Clinch Valley Health in Richlands. Courtesy of Clinch Valley Health.
Clinch Valley Health in Richlands. Courtesy of Clinch Valley Health.

Here’s a roundup of news briefs from around Southwest and Southside. Send yours for possible inclusion to

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Clinch Valley Health in Richlands adds new breast ultrasound services

Clinch Valley Health in Richlands has announced the addition of automated breast ultrasound services to its breast health program, making it the only hospital from Charleston, West Virginia, to Johnson City, Tennessee, to offer this new screening option, according to a news release from the facility.

The automated breast ultrasound system is a noninvasive ultrasound examination, which is an adjunct to mammography for asymptomatic women with dense breast tissue. It is estimated that 40% of women in the United States have dense breast tissue, which can mask the appearance of tumors and limit the performance of mammography. Unlike traditional mammography, ABUS technology is not affected by breast density, and as a secondary screening examination, it can see through dense breast tissue and has been shown to demonstrate a significant improvement in cancer detection.

In early 2019, a national density inform law was passed that mandates that the FDA update mammography reporting so that women be notified if their breasts are dense. Providers may offer supplemental imaging as appropriate to help find cancers hiding in dense breast tissue.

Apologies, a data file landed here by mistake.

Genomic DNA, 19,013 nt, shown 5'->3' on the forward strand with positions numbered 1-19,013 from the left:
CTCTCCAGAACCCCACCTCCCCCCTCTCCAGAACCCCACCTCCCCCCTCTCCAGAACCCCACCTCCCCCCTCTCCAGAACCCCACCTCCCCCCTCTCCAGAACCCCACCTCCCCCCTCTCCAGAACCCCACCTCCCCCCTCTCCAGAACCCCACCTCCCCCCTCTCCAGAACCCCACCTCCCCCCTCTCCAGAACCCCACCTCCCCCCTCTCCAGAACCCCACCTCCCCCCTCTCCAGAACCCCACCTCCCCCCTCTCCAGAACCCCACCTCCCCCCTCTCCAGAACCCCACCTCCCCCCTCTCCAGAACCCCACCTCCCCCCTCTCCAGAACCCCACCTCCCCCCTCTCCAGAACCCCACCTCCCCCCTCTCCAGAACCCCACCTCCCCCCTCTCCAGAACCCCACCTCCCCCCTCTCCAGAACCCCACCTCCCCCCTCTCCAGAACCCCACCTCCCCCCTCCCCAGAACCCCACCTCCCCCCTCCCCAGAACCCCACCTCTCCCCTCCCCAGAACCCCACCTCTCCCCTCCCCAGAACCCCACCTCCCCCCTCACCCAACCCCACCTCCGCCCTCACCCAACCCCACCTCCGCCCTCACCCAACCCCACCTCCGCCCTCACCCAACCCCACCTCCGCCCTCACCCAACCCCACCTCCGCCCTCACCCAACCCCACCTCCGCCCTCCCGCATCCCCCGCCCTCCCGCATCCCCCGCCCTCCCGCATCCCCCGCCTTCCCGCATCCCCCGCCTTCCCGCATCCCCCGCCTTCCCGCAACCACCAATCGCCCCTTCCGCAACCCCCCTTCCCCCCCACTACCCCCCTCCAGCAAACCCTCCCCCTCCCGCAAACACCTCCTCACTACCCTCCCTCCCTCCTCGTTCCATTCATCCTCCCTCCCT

“Mammography remains the gold standard for the detection of breast cancer; however, it doesn’t work equally well in all women, particularly those with dense breast tissue,” interventional radiologist Vijay Ramakrishnan of Clinch Valley said in a statement. “We are hopeful that this new service can provide added peace of mind for our patients and their providers.”

The American Cancer Society recommends that women receive yearly mammograms beginning at age 40. If they have been informed that they have dense breast tissue, they should talk to their doctor about their specific risk and consider additional screening tests that might be appropriate.

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Jutras Lab awarded $1.2 million to create Lyme disease testing

A rapid, at-home test that can diagnose acute Lyme disease is the goal for researcher Brandon Jutras and his team at Virginia Tech’s Fralin Life Sciences Institute.

Jutras Lab has received a $1.2 million multiyear grant through a Department of Defense program that aims to improve patient care and quality of life for military service members, veterans and their families, as well as anyone else living with Lyme disease and other tick-borne diseases, according to a news release from Virginia Tech.

“Current Lyme disease diagnostic testing is indirect, as it can take weeks, even months, and the results are difficult to interpret, which leads to misdiagnosed or undiagnosed cases,” said Jutras, an associate professor in the Department of Biochemistry and an affiliate faculty member in the Center for Emerging, Zoonotic and Arthropod-borne Pathogens.

A team of undergraduate and graduate researchers and staff will work to develop an acute test to treat Lyme disease, which has become the world’s most common tick-borne zoonotic disease since it was first identified in the United States in 1975, according to the Centers for Disease Control and Prevention.